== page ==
According to Martin, UBS has a number of employees working at Level39—in 2015 UBS started what it calls a “path-finding” journey through its UBS Innovation Lab located within the Level39 environment, a Canary Wharf-based fintech ecosystem inhabited by fintech firms and mentors, which acts as an incubator and accelerator for startups—who are experimenting with blockchain and are looking at ways to implement it into the bank’s existing processes. “I think the most mature idea for blockchain will be for settlements and the ability to ensure that you can transact and have instantaneous and irrevocable ledger entries,” she says. “Counterparty risk will be eliminated and settlement costs will be reduced. If you can do that and you can do smart contracts, for example—things that will be pre-coded to be enforced under certain circumstances—or if you can do, say, smart securities that will support the whole lifecycle, that will be revolutionary.”
And what of the other darling of the capital markets right now: AI? The technology has been knocking around the industry for the best part of two decades, underpinning basic algorithmic and smart-order routing tools that have evolved into an indispensable part of pretty much every capital markets firm’s front office. “We’ve been applying simple AI for many years with algo trading in the front office and any strategy that can learn about what the deviations will be, for example, when you see standard deviations more than what you were predicting, and then adjusting the trading pattern or strategy to reduce the amount of error,” Martin explains, adding that the technology per se will not bring about a revolution, but rather how it is applied to firms’ existing processes, especially when it comes to deriving value from large, unstructured datasets, an unfeasible proposition just a few years ago.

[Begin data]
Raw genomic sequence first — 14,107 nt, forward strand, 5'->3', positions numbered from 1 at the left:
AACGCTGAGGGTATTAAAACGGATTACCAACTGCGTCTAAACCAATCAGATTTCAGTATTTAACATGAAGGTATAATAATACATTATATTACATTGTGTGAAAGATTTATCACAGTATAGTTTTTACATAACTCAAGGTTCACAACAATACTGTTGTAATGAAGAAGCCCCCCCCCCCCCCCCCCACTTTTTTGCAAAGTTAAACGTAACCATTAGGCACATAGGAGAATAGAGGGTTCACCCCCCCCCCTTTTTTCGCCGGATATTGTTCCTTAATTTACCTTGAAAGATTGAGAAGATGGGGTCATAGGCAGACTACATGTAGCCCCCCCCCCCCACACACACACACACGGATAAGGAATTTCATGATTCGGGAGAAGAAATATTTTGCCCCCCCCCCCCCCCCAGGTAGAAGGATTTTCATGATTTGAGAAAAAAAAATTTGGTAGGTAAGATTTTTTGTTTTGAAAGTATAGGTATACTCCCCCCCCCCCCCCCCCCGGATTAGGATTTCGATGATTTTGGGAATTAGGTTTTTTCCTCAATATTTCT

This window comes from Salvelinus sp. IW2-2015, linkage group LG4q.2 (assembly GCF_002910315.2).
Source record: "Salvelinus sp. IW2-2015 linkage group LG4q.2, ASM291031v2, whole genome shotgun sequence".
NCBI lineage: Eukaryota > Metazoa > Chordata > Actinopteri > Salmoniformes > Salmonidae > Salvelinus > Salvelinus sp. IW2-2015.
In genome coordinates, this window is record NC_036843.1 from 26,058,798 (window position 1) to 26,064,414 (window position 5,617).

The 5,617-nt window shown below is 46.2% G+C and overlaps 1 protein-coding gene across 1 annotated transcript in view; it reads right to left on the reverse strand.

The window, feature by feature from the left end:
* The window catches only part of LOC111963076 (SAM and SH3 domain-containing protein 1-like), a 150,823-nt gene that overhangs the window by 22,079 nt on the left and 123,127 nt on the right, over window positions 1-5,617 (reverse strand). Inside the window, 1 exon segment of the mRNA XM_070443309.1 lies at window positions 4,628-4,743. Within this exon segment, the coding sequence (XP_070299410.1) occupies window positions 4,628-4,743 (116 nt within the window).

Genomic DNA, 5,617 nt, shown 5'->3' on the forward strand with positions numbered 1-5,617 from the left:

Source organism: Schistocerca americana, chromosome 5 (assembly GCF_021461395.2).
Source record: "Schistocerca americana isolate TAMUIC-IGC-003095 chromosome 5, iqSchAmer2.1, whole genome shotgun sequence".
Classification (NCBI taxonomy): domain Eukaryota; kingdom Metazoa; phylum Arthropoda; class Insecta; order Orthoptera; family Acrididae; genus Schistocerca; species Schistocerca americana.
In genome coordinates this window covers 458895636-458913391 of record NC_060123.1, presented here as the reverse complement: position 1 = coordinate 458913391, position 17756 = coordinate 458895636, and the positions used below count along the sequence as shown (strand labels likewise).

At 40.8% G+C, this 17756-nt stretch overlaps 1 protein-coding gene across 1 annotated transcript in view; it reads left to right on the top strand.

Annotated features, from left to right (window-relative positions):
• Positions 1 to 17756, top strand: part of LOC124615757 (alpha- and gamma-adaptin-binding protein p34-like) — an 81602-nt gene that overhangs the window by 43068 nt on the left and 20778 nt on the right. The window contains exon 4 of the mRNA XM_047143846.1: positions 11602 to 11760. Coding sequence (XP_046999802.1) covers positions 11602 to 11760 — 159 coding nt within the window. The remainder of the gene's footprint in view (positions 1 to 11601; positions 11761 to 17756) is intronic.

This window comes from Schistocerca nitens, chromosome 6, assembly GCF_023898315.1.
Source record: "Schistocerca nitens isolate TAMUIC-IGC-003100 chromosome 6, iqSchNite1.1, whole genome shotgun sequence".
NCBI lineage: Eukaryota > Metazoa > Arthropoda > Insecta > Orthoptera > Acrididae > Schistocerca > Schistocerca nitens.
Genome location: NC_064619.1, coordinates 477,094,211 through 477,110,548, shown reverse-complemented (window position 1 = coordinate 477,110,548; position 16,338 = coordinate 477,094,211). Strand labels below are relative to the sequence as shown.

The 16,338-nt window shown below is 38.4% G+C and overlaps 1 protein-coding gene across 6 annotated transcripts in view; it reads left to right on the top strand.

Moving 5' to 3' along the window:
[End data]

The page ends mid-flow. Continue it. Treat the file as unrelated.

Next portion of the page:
“If you have enough data and you can mine that data and do something meaningful with it, you can start predicting whether clients will be interested in various products, and which clients will give you a higher rate of success,” she says. “Then you can embed that into people’s desktops to ensure that they are more productive when they pick up the phone. AI is all about the quality of the data you have, but in my opinion, we are never going to be able to leave those decisions to an algorithm—we will still need a human being to be part of that.”
Her Secret Sauce
And a final word from Martin before our scheduled time together is up and she is whisked off with typical Swiss efficiency to another clinical, gleaming wing of this elegant groundscraper to fire up the troops. What is her secret sauce? What does she bring to the role that makes her such an indispensable cog in what is an impressively large wheel? “Being a COO of an investment bank with front-office experience is very valuable, especially as it allows me to understand the business fairly well. My previous role as Andrea’s chief of staff gave me a unique insight and perspective into the priorities of the business, and what needs to get done to win in our endeavor. I have a fundamental knowledge of finance and risk management skills so I truly understand what the back office does as well. The role of COO is just that—to be the glue between the front and back office.”